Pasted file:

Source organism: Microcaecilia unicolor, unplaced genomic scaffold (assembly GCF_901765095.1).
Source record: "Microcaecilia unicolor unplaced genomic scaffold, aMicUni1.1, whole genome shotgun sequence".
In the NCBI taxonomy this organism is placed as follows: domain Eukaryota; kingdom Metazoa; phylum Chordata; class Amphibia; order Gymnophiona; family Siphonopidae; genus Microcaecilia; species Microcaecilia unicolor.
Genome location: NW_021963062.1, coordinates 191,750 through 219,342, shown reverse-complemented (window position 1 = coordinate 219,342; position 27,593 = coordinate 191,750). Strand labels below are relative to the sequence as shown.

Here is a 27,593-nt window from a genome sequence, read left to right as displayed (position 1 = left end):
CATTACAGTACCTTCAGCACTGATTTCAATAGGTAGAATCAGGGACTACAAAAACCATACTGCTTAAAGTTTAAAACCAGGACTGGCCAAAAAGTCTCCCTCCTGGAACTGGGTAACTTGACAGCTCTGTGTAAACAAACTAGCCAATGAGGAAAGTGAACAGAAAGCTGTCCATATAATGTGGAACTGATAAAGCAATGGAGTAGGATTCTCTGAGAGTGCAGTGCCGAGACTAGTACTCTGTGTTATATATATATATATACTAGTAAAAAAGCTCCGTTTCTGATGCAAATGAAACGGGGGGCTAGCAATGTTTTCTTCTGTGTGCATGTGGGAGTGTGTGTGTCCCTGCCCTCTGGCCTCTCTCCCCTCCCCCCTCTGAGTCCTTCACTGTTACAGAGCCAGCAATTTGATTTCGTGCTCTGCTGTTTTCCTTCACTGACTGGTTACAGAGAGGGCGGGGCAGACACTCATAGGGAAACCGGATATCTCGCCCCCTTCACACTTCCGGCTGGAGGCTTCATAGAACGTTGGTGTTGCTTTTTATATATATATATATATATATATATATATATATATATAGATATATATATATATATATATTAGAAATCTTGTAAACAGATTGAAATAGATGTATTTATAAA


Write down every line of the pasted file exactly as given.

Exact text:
Source organism: Microcaecilia unicolor, unplaced genomic scaffold (assembly GCF_901765095.1).
Source record: "Microcaecilia unicolor unplaced genomic scaffold, aMicUni1.1, whole genome shotgun sequence".
In the NCBI taxonomy this organism is placed as follows: domain Eukaryota; kingdom Metazoa; phylum Chordata; class Amphibia; order Gymnophiona; family Siphonopidae; genus Microcaecilia; species Microcaecilia unicolor.
Genome location: NW_021963062.1, coordinates 191,750 through 219,342, shown reverse-complemented (window position 1 = coordinate 219,342; position 27,593 = coordinate 191,750). Strand labels below are relative to the sequence as shown.

Here is a 27,593-nt window from a genome sequence, read left to right as displayed (position 1 = left end):
CATTACAGTACCTTCAGCACTGATTTCAATAGGTAGAATCAGGGACTACAAAAACCATACTGCTTAAAGTTTAAAACCAGGACTGGCCAAAAAGTCTCCCTCCTGGAACTGGGTAACTTGACAGCTCTGTGTAAACAAACTAGCCAATGAGGAAAGTGAACAGAAAGCTGTCCATATAATGTGGAACTGATAAAGCAATGGAGTAGGATTCTCTGAGAGTGCAGTGCCGAGACTAGTACTCTGTGTTATATATATATATATACTAGTAAAAAAGCTCCGTTTCTGATGCAAATGAAACGGGGGGCTAGCAATGTTTTCTTCTGTGTGCATGTGGGAGTGTGTGTGTCCCTGCCCTCTGGCCTCTCTCCCCTCCCCCCTCTGAGTCCTTCACTGTTACAGAGCCAGCAATTTGATTTCGTGCTCTGCTGTTTTCCTTCACTGACTGGTTACAGAGAGGGCGGGGCAGACACTCATAGGGAAACCGGATATCTCGCCCCCTTCACACTTCCGGCTGGAGGCTTCATAGAACGTTGGTGTTGCTTTTTATATATATATATATATATATATATATATATATATATAGATATATATATATATATATATTAGAAATCTTGTAAACAGATTGAAATAGATGTATTTATAAA